Written by Daniel Montero
I love Mount Rose. Our Lady Rose, watching over the Reno skyline. At least from its Reno aspect, she overlooks the city in a rather gentle, unassuming way, sort of like a saddle thrown across the high ridge lines, rather than the normal craggy peak we associate with great mountains. (This just from Reno, once you hit Washoe Lake or the Mount Rose Highway, it has a more classic profile.) I love mountains like that, unassuming mountains that hide parts of themselves and that require your complete attention to understand their grandeur. So over the course of my time in Reno I’ve spent many days on Mount Rose or contemplating it from its immediate neighbors.
So having Labor Day Monday free, I decided to explore it from a new direction, climbing up its broad "saddle" aspect via White’s Creek and Church’s Pond. This Labor Day Monday started very hazy with wildfire smoke from somewhere blowing from the south and west. L.P. Larry and I started up the Whites-Jones Loop under this pall and almost immediately I was reminded of another climb I had made of Mount Rose a few years before, the year of the big Hetchy Ketchy/Yellowstone Fire when Reno was enshrouded in smoke for weeks (or what seemed like them) and on one of those days I decided to climb from the highway maintenance station on Mount Rose Highway. The haze seemed to unite the two climbs, and stuck with me a while together, as though time can compress and expand at will and yesterday is today and tomorrow. That day I was alone, the fool crazy enough (or allowed) to go out in air quality in which it was recommended to stay indoors.
The day I had climbed from the maintenance station I was alone all day. The air was thick enough that it felt physically heavy and that route, even starting a thousand feet above the White’s Creek Trailhead, is just a steep straight climb up the mountain’s spine. After a pause at the Galena Creek crossing, I continued upward. Moving slowly because there was no other way on a hot day with the smoke thick in the lungs. Those were our first days back in town after losing Bodie and abandoning our post on Secret Pass and I was a ghostly shadow ascending a vertical landscape. Anything could happen during those days when the smoke poured over the Sierras toward us in buckets. Days when I carried buckets of grief too, the summer after Bodie died when things just sort of seemed to lay down for me and life only had certain points standing out a flatland existence. Walking in a smoky landscape felt like that, as though I was passing along in the mists of Hades and not sure which side I was on. After climbing out of the Galena Creek drainage there is a long traverse through a brush thicket and then just around the ridge line then upward, climbing up and under the backside of the saddle’s seat. Trees coping with the unabated slope, and those dried up and withered into twisted sculptures bathed in the gloom.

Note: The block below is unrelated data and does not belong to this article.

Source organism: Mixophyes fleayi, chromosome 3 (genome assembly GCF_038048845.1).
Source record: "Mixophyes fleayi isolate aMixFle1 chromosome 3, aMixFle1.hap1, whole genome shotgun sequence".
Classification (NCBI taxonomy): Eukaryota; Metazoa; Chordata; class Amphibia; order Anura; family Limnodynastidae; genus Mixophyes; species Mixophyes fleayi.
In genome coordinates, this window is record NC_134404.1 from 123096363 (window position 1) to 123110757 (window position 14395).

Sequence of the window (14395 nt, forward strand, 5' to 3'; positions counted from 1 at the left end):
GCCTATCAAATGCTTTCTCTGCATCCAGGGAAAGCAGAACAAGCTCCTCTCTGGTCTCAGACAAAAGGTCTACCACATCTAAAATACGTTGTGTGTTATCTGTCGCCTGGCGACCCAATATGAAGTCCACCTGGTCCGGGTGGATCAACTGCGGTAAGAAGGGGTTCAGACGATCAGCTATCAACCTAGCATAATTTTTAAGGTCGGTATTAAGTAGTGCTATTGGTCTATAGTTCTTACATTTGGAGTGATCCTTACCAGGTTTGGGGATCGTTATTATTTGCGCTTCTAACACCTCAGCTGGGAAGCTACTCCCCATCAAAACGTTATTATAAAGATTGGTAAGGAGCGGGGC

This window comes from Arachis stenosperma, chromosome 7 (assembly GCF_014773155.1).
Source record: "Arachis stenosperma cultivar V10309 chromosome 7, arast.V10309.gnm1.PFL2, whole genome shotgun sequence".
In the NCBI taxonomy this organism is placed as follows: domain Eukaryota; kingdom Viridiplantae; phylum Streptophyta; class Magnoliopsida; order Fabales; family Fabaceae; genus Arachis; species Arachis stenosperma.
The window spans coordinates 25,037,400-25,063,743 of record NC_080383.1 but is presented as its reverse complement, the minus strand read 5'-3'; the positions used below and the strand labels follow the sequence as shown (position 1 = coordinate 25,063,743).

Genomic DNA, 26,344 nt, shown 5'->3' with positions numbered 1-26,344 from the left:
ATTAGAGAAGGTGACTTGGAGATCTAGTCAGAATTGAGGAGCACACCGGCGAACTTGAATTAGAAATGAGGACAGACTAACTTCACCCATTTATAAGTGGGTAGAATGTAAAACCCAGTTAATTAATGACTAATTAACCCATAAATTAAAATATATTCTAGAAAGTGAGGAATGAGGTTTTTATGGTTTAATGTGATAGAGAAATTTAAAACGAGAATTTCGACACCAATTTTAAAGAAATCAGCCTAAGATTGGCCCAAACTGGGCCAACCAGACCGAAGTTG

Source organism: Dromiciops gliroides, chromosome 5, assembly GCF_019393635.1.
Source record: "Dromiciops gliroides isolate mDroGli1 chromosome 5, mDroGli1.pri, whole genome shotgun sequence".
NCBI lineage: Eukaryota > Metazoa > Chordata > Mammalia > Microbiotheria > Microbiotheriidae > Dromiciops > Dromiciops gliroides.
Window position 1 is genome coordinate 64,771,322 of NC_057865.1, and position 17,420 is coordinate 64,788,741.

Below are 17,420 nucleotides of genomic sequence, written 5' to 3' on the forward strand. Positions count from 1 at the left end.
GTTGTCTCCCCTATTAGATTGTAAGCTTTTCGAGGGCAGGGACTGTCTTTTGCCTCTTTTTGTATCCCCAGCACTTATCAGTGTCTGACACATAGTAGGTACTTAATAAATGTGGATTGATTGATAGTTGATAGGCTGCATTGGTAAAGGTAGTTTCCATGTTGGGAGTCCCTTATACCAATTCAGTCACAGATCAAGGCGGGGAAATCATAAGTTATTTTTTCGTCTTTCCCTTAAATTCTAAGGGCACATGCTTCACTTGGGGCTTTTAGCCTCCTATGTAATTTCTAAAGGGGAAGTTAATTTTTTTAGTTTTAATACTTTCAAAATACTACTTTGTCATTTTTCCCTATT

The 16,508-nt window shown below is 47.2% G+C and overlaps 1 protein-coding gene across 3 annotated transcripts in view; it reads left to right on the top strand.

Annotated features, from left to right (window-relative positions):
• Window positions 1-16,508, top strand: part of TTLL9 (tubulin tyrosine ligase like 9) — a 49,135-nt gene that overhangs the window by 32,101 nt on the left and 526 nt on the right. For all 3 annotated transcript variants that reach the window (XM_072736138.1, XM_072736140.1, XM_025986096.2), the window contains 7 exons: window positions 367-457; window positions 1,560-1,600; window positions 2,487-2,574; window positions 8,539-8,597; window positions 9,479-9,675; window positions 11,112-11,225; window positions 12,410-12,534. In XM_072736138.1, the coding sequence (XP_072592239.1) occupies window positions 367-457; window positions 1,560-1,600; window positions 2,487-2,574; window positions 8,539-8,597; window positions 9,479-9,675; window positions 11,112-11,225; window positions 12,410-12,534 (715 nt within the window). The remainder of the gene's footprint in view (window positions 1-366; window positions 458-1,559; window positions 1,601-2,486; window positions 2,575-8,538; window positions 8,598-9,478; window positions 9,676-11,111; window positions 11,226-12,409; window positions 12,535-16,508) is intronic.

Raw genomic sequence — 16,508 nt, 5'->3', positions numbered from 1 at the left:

On Labor Day we started with no grand pretense. Larry and I were going as far as we would go, no more or less, and I didn’t really have a massive ambition of making it to the peak. It was a hot day and while I just wanted to move and Larry is always a willing companion, but he’s black with long hair, so we more meandered than pushed on through the first climbs along White’s Creek and then the big switchbacks that cut up the ridge line toward the Church’s Pond turn and the descent into Jones’ Creek. There were many trail users enjoying the holiday. Even before the wilderness sign we were passed by a young man with a baby on his back. As I stopped to let him pass I said, “looks like you've got a good load,” and he laughed and responded and we chatted a moment. Later I passed him talking to another man with a baby on his back and we said hello again. I stopped above, where the trail leaves the creek, and ducked off a bit to see if there was any dog water, and then continued my climb. On the big switchbacks I came across the first man again, now perched on a rock, with the baby loosed from his pack, but now joined by a woman who obviously had to be mom. Passing by I quipped, “I think your family has multiplied!” to a good laugh. At least I had a good laugh at my wit. “Its a wise man who can laugh at his own jokes,” I think somebody said one time or another.
The beginning of the day with Larry was plain hot, but the smoke slipped away slowly to the east (or seemed to, which in the end is not the same thing). But at the beginning it was the heat. I had just read on the NOAA website about Reno hitting its record number of 100 degree days this summer, and while Labor Day wasn’t expected to quite get there, it was still going to be hot. So we stopped in the shade, we met three college girls who loved Larry, we passed and repassed and finally at the saddle over into Church’s pond, with Larry hot they resting in the shade, we had a stop and chat. They were as fresh-faced as cherubs and I might have thought high school still till I noticed the UNR t-shirt one was wearing, “Are ya’ UNR students?” “Oh, yeah, we’re just freshmen!” Oh freshwomen, fare thee well into college and beyond spreading your wings and taking flight from our beautiful lady Rose, fare thee well.